In this post, we will see an important concept of manual testing which is also a frequently asked interview question for both freshers and experienced. We will understand below points:
- What do you understand by severity and priority of a defect?
- Differentiate between severity and priority.
- Types of severity and priority.
- Who decides severity and priority?
- Key factors in deciding severity and priority
Define severity and priority:
A defect has many attributes and “Severity” and “Priority” are one of them. Normally tester always gets confused in deciding severity and priority of a defect. We can define severity and priority as below:
- Severity: It is a question which asks “How critical defect is?”.
- Priority: It is a question which asks “How soon it should be fixed?”.
I hope you can now differentiate between terms “Severity” and “Priority”.
Types of Severity and Priority:
If we talk at a very high level, Severity and Priority are only two types:
- High Severity
- Low Severity
- High Priority
- Low Priority
But it will be very difficult to decide proper severity and priority of a defect. You may find some defect which is neither at high severity nor low severity. That is the reason you will find many organization has further categorized types of severity and priority as below:
Note: These types may vary organization by organization and project by project. You may find more or less categorization.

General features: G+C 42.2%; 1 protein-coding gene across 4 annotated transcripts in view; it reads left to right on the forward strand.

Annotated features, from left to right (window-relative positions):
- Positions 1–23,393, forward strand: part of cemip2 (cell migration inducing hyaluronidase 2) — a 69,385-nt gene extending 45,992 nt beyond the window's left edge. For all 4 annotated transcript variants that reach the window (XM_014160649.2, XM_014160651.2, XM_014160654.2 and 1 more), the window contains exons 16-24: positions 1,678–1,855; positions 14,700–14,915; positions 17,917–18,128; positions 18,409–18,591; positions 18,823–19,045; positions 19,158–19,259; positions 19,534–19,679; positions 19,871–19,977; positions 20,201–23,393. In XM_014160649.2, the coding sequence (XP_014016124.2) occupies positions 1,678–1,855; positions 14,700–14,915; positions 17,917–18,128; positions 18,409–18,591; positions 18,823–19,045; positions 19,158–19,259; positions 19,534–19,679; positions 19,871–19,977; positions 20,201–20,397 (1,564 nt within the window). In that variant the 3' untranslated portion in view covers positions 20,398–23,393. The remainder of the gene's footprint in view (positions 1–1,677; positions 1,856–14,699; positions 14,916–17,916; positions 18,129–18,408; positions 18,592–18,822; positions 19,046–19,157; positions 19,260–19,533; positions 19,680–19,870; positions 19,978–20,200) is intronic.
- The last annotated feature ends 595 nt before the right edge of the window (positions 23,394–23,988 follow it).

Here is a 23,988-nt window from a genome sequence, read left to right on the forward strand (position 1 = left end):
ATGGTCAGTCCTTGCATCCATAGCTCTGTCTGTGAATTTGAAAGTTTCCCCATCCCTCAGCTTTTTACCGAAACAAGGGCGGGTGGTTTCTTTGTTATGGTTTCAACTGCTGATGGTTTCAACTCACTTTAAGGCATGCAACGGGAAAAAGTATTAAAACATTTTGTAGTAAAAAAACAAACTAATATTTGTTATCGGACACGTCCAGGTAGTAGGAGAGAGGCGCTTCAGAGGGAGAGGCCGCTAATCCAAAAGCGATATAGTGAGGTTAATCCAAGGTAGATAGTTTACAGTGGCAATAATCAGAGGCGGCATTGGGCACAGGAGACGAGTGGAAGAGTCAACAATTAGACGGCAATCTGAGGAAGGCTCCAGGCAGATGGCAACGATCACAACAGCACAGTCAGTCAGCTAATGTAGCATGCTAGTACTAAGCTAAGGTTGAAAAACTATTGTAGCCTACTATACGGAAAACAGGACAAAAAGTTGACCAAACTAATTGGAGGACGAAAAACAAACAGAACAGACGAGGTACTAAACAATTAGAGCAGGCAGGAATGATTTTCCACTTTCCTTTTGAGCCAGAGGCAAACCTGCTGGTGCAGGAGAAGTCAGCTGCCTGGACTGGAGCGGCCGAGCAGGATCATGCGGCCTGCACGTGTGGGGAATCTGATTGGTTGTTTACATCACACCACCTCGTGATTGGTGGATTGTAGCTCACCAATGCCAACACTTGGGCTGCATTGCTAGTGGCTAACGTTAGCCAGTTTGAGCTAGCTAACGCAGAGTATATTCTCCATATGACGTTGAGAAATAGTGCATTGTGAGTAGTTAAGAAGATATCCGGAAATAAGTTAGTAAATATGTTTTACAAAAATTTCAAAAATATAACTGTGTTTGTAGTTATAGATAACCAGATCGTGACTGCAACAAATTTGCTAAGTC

Who decides Severity and Priority of a defect?
This is most confusing thing. Ideally tester needs to provide only severity of a defect while priority of a defect should be decided by developers. But you will see in many organizations both attributes are given by testers. In mid-sized and small companies you can see that a developer, testers and product owner decides these attributes after discussion. These practices differ from organization to organization.
How to decide Severity and Priority of a bug?
There are many driving factors of deciding severity and priority of a defect. I can list some below:
- Which testing methodology is being used: Traditional SDLC models are not quick as Agile and DevOps mythologies. Severity and priority may differ in both because you have more time in traditional SDLC and product might not be in production.
- Testing Phase: Severity and priority of a defect found in early phase of testing will be different from later phase of testing.
- Environment: QA, Staging, Mainline or Production defects will have different strategies of deciding severity and priority of defect.
- Functionality and Modules
- Timeline, budge and resource availability.
All above points are totally based on my corporate experience as I have worked in MNCs to startups. Others might have different options. It will be good if you can share them in comment section.
If you have any doubt, feel free to comment below.
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Author: Amod Mahajan
A software Tester who is paid to judge products developed by others. Currently getting paid in American Dollars. Writing technical posts and creating YouTube videos are my hobbies.